The goal of many startup companies is to become a scalable business. Unfortunately, there is some confusion about what it really means to scale up.
Scalability is often confused with rapid expansion. While this is an important factor, it is not the complete story.
There are four key factors to scale up your startup:
Many businesses expand in a linear fashion, where costs and revenues grow together. Regardless of what that potential is, it does not represent scalable growth. Potential growth must not only be rapid, it must entail increasing profitability from the revenue generated.
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The key is significant monetizable demand. While scalable business models have the potential for earning high profits, that potential is only fulfilled when demand actually drives revenues up. Always consider the competitors in the marketplace, as they will affect your business directly.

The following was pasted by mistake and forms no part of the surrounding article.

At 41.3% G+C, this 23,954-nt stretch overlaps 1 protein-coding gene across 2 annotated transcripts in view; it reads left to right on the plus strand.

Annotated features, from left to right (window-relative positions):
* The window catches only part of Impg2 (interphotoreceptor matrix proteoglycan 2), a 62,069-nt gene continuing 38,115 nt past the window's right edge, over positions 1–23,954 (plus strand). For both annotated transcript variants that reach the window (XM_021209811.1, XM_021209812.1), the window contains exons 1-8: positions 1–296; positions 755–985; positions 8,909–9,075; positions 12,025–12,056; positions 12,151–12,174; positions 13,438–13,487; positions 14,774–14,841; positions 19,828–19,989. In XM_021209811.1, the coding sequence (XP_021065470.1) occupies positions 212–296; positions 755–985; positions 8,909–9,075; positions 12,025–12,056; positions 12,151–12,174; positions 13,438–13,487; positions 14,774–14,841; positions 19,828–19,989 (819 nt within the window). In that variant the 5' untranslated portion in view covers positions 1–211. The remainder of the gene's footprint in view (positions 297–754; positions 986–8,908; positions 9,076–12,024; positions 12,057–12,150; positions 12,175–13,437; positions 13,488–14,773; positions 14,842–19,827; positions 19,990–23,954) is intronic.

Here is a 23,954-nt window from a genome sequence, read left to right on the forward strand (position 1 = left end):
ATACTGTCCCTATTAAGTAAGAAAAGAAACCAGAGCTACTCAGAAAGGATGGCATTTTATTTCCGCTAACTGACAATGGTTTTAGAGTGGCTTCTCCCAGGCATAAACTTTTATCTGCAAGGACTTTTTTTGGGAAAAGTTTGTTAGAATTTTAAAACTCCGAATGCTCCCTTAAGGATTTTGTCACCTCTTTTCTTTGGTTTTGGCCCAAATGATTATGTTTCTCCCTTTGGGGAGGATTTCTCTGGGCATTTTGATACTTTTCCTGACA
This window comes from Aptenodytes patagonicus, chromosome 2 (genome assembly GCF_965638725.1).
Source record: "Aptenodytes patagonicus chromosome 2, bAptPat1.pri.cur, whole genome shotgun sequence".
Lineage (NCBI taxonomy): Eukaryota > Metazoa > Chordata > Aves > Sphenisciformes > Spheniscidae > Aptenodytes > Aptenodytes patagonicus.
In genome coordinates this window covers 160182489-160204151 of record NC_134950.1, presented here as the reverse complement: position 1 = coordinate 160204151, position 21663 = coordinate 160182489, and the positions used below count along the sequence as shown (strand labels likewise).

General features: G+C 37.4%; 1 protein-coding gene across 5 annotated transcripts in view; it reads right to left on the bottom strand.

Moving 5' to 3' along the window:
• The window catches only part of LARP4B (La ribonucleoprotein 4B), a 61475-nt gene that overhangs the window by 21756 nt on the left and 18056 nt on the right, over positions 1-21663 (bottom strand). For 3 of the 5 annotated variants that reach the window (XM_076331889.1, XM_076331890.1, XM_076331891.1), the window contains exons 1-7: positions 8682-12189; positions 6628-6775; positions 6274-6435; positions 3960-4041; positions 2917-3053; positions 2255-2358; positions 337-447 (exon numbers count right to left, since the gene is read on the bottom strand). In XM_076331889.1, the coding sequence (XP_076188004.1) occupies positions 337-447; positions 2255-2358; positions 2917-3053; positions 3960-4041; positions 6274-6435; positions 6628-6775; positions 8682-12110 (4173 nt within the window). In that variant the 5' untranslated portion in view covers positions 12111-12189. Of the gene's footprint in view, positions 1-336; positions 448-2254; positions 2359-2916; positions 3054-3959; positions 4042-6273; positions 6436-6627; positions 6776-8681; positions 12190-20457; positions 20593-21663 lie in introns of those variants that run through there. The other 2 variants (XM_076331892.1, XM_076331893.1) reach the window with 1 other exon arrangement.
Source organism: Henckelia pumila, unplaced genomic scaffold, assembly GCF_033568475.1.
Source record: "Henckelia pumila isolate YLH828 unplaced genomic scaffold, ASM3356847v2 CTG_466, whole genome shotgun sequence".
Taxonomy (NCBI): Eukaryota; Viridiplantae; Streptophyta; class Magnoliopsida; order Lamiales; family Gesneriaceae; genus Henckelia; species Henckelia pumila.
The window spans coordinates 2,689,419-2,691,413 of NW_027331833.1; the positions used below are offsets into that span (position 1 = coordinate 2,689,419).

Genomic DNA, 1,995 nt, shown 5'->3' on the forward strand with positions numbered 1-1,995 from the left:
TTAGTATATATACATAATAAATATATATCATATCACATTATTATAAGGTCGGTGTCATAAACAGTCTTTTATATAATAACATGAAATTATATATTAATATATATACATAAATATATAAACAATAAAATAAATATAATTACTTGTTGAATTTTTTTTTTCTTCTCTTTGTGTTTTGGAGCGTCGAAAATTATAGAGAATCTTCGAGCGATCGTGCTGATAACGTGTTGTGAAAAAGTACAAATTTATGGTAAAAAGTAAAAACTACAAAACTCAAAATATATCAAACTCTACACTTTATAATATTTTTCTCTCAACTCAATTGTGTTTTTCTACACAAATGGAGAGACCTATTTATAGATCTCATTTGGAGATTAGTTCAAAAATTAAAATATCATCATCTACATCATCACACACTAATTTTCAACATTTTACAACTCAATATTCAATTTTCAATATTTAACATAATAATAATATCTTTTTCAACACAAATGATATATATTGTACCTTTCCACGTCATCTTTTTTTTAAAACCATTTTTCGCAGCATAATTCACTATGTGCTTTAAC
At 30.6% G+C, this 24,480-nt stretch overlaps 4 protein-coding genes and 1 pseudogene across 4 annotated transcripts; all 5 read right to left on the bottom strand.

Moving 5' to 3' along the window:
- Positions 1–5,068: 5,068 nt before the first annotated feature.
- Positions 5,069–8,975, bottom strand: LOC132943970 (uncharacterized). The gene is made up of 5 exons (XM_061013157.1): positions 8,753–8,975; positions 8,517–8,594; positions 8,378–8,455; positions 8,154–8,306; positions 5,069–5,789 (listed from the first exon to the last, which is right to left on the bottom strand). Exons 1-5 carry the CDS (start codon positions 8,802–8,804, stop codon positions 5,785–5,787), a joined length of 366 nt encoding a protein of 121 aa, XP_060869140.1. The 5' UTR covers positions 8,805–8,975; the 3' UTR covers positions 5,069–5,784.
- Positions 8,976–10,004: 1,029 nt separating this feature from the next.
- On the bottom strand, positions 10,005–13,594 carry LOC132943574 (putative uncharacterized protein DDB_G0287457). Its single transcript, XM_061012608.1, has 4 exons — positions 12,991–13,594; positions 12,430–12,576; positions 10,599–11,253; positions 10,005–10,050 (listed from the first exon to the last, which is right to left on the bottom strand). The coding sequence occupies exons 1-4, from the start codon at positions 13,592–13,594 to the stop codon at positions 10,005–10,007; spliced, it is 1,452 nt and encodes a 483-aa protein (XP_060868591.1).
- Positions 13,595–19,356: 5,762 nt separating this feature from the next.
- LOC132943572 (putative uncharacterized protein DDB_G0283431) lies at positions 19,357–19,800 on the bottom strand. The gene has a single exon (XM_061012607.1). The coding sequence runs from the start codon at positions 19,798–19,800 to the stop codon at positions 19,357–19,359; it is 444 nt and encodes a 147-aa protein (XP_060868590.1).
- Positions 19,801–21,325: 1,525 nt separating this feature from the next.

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Companies that have a very low cost-of-goods-sold have an opportunity to be a scalable model. A scalable business model generates increased profitability without a linear relationship between cost and revenue. In other words, the ratio of cost to revenue decreases as sales increases. Increasing profits margins drive significant profit growth.
When a company can quickly “scale up”, it usually means it has the structure, management, and business processes to manage its own growth. Many startups hit a ceiling because they are too dependent on the owner or founders. They have not been built to scale up. If the founders cannot be taken out of the picture in the future, the company is simply not scalable.
Scalability is the holy mantra of investors. This only occurs if there is a conscious effort from the beginning of what that will take and a concerted effort to put those building blocks in place. This is the key to getting startup funding.